It's usually a good idea to note in your query that it's a simultaneous submission, but it's okay if you didn't. Most agents expect you to be querying widely. Same thing with partials and fulls. You can mention that it's with other agents when you send the material, but there's really no need to let them know. If one of them makes you an offer of representation, however, definitely let all other agents who have your work know.

Stephanie said...

thanks for this amazing forum Casey. As a first-time author trying to navigate the literary world, I'm sincerely grateful to have stumbled upon your great site. Thank you for all of this effort - it's amazing!

Anonymous said...

Two months (for a Partial Manuscript) and no reply, do I consider it a rejection? Or do I wait it out? Or should I status query?

Casey McCormick said...

Anon, consider status querying. She usually responds sooner than two months. Something might have fallen through the cracks.

Anonymous said...

What is status querying please?

Casey McCormick said...

Hi Anon,

A status query is when you e-mail to check if your query was received and what the status is on it. Some writers do this after a couple months if the agent is known to respond (if you do, I recommend including the original query in the e-mail). Others will just write the silence off as a rejection or re-query.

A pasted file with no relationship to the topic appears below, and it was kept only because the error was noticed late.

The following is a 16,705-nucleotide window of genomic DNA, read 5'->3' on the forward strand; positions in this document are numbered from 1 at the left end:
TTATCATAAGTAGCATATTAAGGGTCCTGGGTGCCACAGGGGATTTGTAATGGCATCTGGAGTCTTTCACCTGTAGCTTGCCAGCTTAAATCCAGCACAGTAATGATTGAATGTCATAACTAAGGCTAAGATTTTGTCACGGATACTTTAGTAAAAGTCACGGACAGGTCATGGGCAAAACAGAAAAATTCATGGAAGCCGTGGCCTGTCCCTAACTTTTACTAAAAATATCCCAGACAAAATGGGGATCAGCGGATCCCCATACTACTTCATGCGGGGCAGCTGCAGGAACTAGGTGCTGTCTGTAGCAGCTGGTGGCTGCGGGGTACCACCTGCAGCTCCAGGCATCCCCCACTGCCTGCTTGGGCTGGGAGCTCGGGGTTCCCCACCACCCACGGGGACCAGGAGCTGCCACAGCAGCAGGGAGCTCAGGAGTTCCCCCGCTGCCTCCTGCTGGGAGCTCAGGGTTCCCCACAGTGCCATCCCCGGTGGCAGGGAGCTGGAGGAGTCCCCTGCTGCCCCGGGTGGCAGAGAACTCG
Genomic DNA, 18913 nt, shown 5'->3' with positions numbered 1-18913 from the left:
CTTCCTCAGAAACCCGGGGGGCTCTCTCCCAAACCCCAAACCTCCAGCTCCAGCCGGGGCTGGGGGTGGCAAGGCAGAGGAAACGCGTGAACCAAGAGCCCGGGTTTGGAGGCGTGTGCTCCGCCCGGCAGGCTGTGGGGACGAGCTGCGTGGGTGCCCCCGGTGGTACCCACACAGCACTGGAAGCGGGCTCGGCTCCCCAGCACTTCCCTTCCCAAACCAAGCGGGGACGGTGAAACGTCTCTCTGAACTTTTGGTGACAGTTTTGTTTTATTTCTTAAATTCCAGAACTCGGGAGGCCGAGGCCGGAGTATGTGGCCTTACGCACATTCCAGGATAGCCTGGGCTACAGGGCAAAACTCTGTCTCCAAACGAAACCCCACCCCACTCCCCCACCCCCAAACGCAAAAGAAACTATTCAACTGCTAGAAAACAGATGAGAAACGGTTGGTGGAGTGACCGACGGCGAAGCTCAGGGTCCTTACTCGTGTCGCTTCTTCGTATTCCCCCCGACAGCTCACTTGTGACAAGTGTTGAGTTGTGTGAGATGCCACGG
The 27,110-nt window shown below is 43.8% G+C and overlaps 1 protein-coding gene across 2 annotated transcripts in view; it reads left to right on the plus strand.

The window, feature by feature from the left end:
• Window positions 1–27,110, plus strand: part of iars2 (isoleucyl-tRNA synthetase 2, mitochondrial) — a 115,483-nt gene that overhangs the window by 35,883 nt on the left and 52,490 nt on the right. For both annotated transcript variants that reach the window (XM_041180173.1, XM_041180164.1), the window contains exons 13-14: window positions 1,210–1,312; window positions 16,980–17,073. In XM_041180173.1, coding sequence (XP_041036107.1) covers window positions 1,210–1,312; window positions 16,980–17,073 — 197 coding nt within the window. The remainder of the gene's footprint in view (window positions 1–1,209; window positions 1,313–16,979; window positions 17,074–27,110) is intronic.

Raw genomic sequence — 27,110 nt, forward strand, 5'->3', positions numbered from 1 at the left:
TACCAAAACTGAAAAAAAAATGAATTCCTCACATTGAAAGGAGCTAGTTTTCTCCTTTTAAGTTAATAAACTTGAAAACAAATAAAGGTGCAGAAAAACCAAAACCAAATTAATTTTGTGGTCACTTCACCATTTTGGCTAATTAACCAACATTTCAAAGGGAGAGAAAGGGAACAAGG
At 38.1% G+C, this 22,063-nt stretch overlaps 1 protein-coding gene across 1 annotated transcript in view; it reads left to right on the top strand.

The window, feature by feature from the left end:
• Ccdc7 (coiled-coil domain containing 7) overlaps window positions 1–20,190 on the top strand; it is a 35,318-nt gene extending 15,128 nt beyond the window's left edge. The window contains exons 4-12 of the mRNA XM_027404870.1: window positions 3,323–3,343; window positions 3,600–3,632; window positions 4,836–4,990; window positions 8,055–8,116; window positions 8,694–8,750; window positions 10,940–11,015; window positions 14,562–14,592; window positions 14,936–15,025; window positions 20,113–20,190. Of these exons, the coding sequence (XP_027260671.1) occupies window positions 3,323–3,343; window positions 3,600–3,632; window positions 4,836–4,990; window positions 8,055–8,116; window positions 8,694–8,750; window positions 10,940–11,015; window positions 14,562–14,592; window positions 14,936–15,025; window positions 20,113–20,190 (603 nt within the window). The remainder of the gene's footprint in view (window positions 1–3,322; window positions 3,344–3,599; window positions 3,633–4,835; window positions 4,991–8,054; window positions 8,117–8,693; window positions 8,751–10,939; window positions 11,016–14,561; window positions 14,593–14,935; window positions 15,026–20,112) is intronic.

Tamara said...

First a little fangurl squeal, because I love your blog! Thank you so much for all the effort you've put in to helping us find the right agent!

My question relates to Inkwell Management's disclosure statement on their submissions page. It's a very strange thing to see, and it quotes:

InkWell Management and/or any of its clients may use without obligation to me any material which is not legally protected; (iv) InkWell Management and/or any of its clients may have created, may create, or may otherwise have access to materials, ideas, and creative works which may be similar or identical to the Material with regard to theme, motif, plots, characters, formats, or other attributes; and (v) I shall not be entitled to any compensation because of the proposed use or use of any such similar or identical material that may be or may have been created by InkWell Management and/or any of its clients or that may have been created by InkWell Management and/or any of its clients that may have come to InkWell Management and/or any of its clients from any other independent source.

What does this mean? I know the agent is reputable, but the disclosure certainly makes me think twice about submitting to them, with all the blurry fine print... :(

Casey McCormick said...

Hi Tamara,

I'm not expert on contracts but the way I understand it is that Inkwell Management is guarding the agency from any potential lawsuit. So, in the event one of their clients wrote a book very similar to yours ("with regard to theme, motif, plots, characters, formats, or other attributes, etc"), you can't sue them for it.

Someone pretty much always tries to sue based on copyright when a book gets big (like HP). So they're being proactive.

They're a respectable agency, so I really don't think you need to be concerned with them stealing anything, despite how that paragraph reads.

Hope that helps!!


Tamara said...

It sure does! Thanks Casey. It was the "identical" that got me thinking, that's all.